The Supreme Court’s decision should be of great interest to all participants in the natural-gas markets because it likely will determine whether retail purchasers of natural gas may bring state-law claims alleging anticompetitive conduct by businesses engaged in the transportation, marketing, or sale of natural gas. Whether such state-law claims may coexist with the federal regulatory scheme will be of particular importance to businesses whose practices are regulated by FERC under the Natural Gas Act.
Absent extensions, which are likely, amicus briefs in support of petitioners will be due on August 22, 2014, and amicus briefs in support of respondents will be due on September 22, 2014. Any questions about the case should be directed to Dan Himmelfarb (+1 202 263 3035) in our Washington office.
Lanham Act—Preclusive Effect of Finding of Likelihood of Confusion by Trademark Trial and Appeal Board
Under the Lanham Act, the owner of an existing registered trademark may oppose the proposed registration of a new mark before the Trademark Trial and Appeal Board (“TTAB”) if registration of the proposed mark is likely to cause confusion with the owner’s registered mark. The Lanham Act also provides that the owner of a mark may bring a civil action for trademark infringement in federal district court against any person who uses a mark that is likely to cause confusion with the owner’s mark. Today, the Supreme Court granted certiorari in B&B Hardware Inc. v. Hargis Industries, Inc., No. 13-352, to decide (1) whether the TTAB’s finding that the proposed mark created a likelihood of confusion should be given preclusive effect in a subsequent infringement action in federal court; and (2) whether, if issue preclusion does not apply, the TTAB’s finding is entitled to deference in a subsequent infringement action in federal court.
In this case, Petitioner B&B Hardware registered the trademark “SEALTIGHT” for a fastener system. Some years later, Respondent Hargis Industries applied to register the mark “SEALTITE” for a similar fastener system. B&B Hardware initiated a proceeding in the TTAB against Hargis Industries’ proposed mark. The TTAB sustained B&B Hardware’s opposition and refused to register Hargis Industries’ mark, finding that there was a likelihood of confusion between the two parties’ marks. B&B Hardware also brought a trademark-infringement action against Hargis Industries in the United States District Court for the Eastern District of Arkansas. The district court rejected B&B Hardware’s argument that it should give preclusive effect to the TTAB’s prior likelihood-of-confusion findings, or in the alternative, that it should give deference to those findings. A jury then found that Hargis Industries’ mark was not likely to cause confusion and returned a verdict against B&B Hardware.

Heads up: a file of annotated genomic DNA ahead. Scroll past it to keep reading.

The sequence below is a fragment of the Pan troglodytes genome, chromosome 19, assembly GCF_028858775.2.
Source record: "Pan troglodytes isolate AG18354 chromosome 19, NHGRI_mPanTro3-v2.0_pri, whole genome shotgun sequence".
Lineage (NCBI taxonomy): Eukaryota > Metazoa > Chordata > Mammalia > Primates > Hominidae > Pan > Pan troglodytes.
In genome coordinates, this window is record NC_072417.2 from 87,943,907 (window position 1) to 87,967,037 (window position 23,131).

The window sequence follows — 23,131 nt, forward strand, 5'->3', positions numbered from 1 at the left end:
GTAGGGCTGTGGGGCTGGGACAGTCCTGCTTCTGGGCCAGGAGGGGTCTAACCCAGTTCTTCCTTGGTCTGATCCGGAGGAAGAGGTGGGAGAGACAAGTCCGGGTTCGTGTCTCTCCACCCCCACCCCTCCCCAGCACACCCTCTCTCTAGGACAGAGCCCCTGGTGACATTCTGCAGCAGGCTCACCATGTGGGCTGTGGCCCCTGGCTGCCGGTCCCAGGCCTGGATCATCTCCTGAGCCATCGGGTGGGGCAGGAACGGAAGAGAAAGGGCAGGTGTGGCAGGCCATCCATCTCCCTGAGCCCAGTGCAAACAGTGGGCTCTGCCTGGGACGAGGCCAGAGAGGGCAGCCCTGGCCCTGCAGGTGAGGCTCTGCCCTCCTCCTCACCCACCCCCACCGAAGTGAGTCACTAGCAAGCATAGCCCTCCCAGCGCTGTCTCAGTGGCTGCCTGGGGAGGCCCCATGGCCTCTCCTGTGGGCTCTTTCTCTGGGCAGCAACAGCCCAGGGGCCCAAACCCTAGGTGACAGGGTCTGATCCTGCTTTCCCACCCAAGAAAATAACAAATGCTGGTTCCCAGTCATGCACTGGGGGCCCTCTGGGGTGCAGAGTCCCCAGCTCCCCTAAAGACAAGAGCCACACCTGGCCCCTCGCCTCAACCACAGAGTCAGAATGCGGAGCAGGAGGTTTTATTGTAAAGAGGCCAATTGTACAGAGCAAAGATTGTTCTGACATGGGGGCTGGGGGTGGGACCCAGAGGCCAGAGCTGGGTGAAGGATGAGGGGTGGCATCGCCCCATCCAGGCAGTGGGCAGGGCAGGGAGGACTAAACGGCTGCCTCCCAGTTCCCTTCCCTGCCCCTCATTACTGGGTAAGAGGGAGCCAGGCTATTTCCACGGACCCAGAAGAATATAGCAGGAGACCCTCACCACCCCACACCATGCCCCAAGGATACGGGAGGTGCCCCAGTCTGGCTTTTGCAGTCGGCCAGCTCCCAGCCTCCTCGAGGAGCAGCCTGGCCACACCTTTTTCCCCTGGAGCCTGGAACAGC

The Eighth Circuit affirmed, holding that the TTAB’s likelihood-of-confusion findings did not address the same issues before the district court. The court noted that the TTAB used only 6 of the 13 factors that the Eighth Circuit uses to determine likelihood of confusion and did not place the same emphasis as the Eighth Circuit would on the marketplace context of the marks. The court also distinguished the TTAB’s likelihood-of-confusion findings because Hargis Industries bore the burden of persuasion before the TTAB, whereas B&B Hardware bore the burden of persuasion in the infringement action.
The Federal, Second, Third, Fifth, Seventh, and Eleventh Circuits also have addressed this issue and have adopted inconsistent approaches and different tests for determining the preclusive effect of a TTAB likelihood-of-confusion determination in subsequent infringement litigation.
This case is of interest to all trademark users and owners because the Supreme Court’s decision will determine the effect that a likelihood-of-confusion finding by the TTAB will have on subsequent trademark-infringement actions.
Absent extensions, which are likely, amicus briefs in support of the petitioner will be due on August 22, 2014, and amicus briefs in support of the respondent will be due on September 22, 2014. Any questions about the case should be directed to Brian D. Netter (+1 202 263 3339) in our Washington office.
Railroad Revitalization and Regulatory Reform Act—Discriminatory State Taxation
The Railroad Revitalization and Regulatory Reform Act of 1976 (the “4-R Act”) prohibits states from imposing any “tax that discriminates against a rail carrier.” 49 U.S.C. § 11501(b)(4). In an earlier opinion, the Supreme Court allowed rail carriers to bring suit in federal court to challenge a state’s sales-and-use tax because that tax applies to rail carriers but exempts their competitors. CSX Transportation v. Alabama Department of Revenue, 131 S. Ct. 1101 (2011).